Parking restrictions strangle businesses

NOT HAPPY: Business owners Alan Bettesworth, Paul Turner and Shane Searle are pushing for longer parking limits in Onehunga.
NOT HAPPY: Business owners Alan Bettesworth, Paul Turner and Shane Searle are pushing for longer parking limits in Onehunga.

Parking limits are turning a bustling shopping strip into a ghost town, business owners say.

Onehunga Mall only has 30-minute parking and Hair Mechanics owners Shane Searle and Alan Bettesworth say it is hitting their business hard.

The pair contacted the Central Leader after reading about similar parking woes for Mt Albert businesses.

It seems to be a blanket approach, Searle says.

The hairdressers are looking at leaving Onehunga after 23 years.

Parking could at least be extended to 45 minutes or an hour, Searle says.

He has been told twice by council representatives he may be better off moving to Sylvia Park where parking is supplied, he says.

"I have literally banged my head against a concrete wall with all of this for years. And it's not like we are asking a lot.

"They're going to see main-street shopping die because no one is able to park long enough."

When Searle moved the business to the upper end of Onehunga Mall, between Arthur St and Grey St, there was 45-minute parking.

Searle started a petition against the new time limits and had support from 98 per cent of nearby businesses, he says.

He has attended meetings with council representatives, the local board and Maungakiekie MP Sam Lotu-Iiga but nothing has changed, he says.

There is longer-term parking nearby but elderly and disabled clients find it hard to walk the distance, he says.

"What is going to happen here if we all move out? It's pushing people away from shopping strips and it's a massive loss for the local community.

"Two other hairdressers have closed down on this street and lack of parking is one of the main reasons. How much more do we have to put up with just to run our business?"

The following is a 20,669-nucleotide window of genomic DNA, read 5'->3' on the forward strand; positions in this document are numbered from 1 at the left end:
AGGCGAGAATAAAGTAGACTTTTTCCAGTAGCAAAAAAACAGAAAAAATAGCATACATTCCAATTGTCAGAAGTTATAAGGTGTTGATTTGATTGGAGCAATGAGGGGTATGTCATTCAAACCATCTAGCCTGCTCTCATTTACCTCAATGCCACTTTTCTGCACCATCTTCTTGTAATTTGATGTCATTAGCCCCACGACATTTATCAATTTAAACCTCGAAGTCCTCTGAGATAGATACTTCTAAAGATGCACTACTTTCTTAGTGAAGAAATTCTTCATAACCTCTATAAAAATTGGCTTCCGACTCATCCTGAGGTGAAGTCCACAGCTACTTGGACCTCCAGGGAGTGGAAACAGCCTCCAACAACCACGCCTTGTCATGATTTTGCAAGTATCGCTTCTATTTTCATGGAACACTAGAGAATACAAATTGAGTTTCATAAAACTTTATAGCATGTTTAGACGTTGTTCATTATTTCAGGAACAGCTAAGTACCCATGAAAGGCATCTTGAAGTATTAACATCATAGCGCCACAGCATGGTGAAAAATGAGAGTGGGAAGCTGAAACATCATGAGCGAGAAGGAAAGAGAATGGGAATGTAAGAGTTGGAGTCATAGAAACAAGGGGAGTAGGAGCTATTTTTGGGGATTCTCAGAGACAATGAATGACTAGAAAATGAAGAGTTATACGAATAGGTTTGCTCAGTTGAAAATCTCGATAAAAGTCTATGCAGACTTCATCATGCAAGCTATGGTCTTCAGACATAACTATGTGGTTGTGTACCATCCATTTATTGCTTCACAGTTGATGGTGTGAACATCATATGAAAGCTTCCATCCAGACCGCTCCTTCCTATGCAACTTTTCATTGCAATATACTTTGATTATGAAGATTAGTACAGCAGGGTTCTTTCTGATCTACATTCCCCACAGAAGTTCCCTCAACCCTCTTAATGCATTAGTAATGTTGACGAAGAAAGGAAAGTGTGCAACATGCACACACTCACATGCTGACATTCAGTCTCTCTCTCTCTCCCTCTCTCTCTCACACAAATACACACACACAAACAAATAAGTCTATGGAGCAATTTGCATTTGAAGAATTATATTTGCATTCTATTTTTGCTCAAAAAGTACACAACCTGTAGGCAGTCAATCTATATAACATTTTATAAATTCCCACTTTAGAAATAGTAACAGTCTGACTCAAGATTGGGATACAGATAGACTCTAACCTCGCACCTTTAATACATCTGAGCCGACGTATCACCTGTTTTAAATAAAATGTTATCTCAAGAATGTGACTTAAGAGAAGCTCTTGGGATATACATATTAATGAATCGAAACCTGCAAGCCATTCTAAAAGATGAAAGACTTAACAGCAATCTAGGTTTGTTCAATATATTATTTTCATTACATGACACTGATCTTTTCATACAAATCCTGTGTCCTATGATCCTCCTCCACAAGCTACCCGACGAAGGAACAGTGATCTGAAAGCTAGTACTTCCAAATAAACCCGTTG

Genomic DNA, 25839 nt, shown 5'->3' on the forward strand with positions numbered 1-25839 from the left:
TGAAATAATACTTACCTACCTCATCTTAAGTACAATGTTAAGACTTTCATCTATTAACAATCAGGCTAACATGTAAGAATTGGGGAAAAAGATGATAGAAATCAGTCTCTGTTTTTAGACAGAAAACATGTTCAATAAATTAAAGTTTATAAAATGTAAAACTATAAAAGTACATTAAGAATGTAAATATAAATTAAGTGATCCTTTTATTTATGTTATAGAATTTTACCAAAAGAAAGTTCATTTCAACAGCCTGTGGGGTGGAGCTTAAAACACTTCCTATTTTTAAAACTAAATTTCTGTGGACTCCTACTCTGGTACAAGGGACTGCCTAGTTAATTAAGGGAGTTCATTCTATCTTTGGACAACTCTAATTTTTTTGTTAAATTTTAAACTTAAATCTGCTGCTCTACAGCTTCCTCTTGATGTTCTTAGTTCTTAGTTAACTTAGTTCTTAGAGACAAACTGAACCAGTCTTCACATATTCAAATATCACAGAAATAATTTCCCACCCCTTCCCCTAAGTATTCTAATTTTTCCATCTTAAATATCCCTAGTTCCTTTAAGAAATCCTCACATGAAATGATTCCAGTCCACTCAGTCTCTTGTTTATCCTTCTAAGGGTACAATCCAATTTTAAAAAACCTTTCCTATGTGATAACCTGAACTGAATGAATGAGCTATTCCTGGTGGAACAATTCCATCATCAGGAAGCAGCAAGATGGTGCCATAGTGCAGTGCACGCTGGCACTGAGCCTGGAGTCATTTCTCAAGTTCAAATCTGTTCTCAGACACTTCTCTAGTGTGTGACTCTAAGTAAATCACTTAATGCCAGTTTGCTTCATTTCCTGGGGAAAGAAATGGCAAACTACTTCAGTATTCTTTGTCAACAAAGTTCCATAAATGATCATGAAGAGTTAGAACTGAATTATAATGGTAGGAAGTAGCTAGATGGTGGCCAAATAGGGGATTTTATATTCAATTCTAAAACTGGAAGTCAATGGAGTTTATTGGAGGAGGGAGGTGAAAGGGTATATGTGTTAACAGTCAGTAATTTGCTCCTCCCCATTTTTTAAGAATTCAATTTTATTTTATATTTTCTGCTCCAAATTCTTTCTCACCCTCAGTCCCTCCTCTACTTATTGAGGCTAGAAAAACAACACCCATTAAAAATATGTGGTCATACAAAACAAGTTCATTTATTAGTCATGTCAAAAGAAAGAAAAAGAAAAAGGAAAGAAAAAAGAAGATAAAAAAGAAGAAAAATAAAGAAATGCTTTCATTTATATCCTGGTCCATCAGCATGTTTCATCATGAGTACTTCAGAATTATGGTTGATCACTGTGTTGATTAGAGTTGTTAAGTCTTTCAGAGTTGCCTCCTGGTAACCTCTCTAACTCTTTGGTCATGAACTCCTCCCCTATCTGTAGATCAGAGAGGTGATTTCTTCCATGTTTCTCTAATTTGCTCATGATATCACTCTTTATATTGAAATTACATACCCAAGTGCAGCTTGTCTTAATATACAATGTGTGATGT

Turned On Audio owner Paul Turner says having half-hour carparks makes business hard. Customers need at least 45 minutes to sit down and chat about the products, he says.

"It takes them that long to make an informed decision. We need longer parks, simple as that."

Onehunga Business Association's Amanda Kinzett says parking has been an ongoing battle.

An upgrade for the upper section of Onehunga Mall could be in the pipeline and the organisation has requested parking restriction reviews at the same time, she says.

The upgrade was initially planned for 2003.

"I feel for the businesses. They've done everything they can and we have tried to support them. It's just disappointing when instead of ‘how can we help', we just get this brick wall.

"They could at least trial longer times - that's what we have suggested to them."

Maungakiekie-Tamaki Local Board chairman Simon Randall says it is about finding a balance for town centres.

"We want high turnover in front of shops but longer-term parking either side.

"I guess from my view when you've got a limited resource like parking, it's about trying to get the fairest, most equitable use."

Auckland Transport spokesman Mark Hannan says the 30-minute parking was put in place in the 1990s. The council-controlled organisation will evaluate the parking before the upgrade kicks off, he says.

The upper section includes about 30 parking spaces and there are two longer-term parking lots nearby, he says.

"We will be consulting all stakeholders to find out what they would like to see in terms of parking restrictions. This is due to take place over the next few weeks."

Central Leader